"The study of mysticism in the twentieth century has moved back and forth from those who posit a basic unity to the mystical experience to those who emphasize diversity. Those who favor the latter position have been somewhat in ascendance since the work of Steven Katz. But valuable as it is as a critique, Katz's position of seemingly irreducible diversity really does not have much positive to give us in understanding what the mystical experience may have to offer. Dan Merkur's typology is a real step forward in that he suggests that there may be a coherent overall pattern to heightened or altered states of consciousness. I am not saying that Merkur's work is 'the last word' on the subject. Au contraire, it is the first word in what should prove to be a very fruitful line of inquiry."-- James Burnell Robinson, University of Northern Iowa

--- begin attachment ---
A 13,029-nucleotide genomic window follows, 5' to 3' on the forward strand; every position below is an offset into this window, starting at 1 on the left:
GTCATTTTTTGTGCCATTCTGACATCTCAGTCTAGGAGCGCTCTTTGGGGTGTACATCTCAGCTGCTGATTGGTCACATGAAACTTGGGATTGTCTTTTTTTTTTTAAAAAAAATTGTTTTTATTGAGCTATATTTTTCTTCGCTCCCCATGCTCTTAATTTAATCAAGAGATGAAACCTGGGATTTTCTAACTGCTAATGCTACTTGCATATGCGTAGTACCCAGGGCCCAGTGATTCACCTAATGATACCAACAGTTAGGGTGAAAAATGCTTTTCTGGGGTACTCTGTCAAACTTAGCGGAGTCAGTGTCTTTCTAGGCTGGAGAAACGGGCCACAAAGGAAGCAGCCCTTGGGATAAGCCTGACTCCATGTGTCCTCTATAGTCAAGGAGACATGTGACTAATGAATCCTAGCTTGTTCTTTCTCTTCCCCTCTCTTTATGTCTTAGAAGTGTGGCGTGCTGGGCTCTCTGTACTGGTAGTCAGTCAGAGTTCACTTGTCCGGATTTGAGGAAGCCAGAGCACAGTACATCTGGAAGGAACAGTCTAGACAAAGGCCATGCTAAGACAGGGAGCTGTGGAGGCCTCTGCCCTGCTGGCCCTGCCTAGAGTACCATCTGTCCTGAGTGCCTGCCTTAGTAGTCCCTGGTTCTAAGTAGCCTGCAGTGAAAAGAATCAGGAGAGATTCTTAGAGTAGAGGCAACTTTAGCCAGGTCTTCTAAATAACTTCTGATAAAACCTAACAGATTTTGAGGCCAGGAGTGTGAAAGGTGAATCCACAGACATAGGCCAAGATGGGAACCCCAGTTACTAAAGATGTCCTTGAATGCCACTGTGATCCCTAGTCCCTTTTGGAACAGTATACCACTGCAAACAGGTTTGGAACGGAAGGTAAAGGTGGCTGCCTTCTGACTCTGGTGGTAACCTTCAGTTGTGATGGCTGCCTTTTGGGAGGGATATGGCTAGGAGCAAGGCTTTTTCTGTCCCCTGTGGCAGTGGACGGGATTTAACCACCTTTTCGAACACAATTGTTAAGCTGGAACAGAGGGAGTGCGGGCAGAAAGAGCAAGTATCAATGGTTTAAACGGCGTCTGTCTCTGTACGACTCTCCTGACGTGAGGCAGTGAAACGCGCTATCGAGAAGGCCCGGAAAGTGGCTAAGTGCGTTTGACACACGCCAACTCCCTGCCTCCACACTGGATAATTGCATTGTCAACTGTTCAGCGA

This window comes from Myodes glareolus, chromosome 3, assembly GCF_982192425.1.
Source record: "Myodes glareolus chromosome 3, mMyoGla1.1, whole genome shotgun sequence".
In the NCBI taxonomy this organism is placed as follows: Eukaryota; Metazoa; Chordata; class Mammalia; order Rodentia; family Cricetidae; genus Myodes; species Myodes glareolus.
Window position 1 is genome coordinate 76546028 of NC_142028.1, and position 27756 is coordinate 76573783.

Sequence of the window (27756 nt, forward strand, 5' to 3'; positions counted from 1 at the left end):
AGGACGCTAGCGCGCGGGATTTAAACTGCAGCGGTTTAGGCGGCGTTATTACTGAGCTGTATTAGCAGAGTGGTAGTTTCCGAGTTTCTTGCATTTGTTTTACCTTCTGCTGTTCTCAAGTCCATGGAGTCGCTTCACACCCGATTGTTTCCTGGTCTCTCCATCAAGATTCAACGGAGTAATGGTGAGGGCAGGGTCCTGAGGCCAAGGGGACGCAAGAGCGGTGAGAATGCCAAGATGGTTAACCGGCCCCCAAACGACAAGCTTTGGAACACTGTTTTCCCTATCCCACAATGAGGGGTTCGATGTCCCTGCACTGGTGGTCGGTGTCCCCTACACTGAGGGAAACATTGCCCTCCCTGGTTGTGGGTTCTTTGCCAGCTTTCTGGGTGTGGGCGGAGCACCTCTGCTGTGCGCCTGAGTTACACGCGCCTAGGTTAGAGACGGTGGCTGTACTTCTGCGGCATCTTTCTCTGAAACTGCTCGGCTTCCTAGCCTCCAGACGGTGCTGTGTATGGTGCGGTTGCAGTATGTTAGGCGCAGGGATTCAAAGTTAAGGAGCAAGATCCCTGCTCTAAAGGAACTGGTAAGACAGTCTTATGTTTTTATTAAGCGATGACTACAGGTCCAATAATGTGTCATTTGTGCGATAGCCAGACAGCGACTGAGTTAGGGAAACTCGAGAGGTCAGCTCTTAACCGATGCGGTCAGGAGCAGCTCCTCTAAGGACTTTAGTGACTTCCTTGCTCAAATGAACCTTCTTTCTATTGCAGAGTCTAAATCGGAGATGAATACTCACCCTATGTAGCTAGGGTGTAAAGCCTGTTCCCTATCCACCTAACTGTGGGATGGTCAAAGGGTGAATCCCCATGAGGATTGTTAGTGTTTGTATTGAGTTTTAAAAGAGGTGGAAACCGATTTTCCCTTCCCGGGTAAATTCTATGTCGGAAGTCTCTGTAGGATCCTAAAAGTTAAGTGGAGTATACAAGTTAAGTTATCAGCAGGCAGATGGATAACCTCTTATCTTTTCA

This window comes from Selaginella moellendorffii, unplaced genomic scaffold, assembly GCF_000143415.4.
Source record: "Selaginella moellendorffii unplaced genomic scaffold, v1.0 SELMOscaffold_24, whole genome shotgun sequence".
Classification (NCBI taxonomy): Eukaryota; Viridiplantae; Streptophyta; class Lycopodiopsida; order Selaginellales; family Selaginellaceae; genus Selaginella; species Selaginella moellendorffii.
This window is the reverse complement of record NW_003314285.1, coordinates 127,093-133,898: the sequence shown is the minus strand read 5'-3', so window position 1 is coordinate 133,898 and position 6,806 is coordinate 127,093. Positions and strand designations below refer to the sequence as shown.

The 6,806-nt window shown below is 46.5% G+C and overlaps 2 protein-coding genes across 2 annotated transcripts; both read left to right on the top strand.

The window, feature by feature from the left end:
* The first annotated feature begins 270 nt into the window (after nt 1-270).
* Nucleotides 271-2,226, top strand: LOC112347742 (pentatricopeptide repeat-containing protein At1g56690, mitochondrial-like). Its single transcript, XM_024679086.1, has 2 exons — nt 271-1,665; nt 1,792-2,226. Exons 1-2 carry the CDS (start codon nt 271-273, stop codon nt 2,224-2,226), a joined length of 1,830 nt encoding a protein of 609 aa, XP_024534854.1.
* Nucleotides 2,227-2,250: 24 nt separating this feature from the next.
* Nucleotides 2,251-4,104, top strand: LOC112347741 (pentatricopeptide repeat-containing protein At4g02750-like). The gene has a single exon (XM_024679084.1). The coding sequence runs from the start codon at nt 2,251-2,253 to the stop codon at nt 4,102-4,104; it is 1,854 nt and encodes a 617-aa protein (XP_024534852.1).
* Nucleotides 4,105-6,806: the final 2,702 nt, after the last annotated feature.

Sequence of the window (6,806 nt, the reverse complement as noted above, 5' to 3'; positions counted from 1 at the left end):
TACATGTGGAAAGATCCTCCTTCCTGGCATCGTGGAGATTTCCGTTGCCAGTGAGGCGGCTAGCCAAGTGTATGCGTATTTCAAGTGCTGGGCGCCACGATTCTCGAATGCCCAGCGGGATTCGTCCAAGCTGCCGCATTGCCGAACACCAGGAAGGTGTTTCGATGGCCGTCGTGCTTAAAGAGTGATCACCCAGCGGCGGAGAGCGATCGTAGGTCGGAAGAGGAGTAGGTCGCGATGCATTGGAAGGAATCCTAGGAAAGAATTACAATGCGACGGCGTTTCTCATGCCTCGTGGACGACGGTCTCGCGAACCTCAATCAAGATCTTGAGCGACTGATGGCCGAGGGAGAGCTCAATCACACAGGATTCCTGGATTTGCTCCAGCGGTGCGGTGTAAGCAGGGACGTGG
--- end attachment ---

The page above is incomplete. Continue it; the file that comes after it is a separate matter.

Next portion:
"The book is well organized, clearly written, well researched, on a topic that is significant and interesting. The author reveals considerable insight into the subject matter." -- Steven Katz, State Technical Institute at Memphis
About the Author
Dan Merkur is Research Reader in the Centre for the Study of Religion at the University of Toronto. He is also the author of Gnosis: An Esoteric Tradition of Mystical Visions and Unions, also published by SUNY Press; Becoming Half Hidden: Shamanism and Initiation Among the Inuit; and Powers Which We Do Not Know: The Gods and Spirits of the Inuit.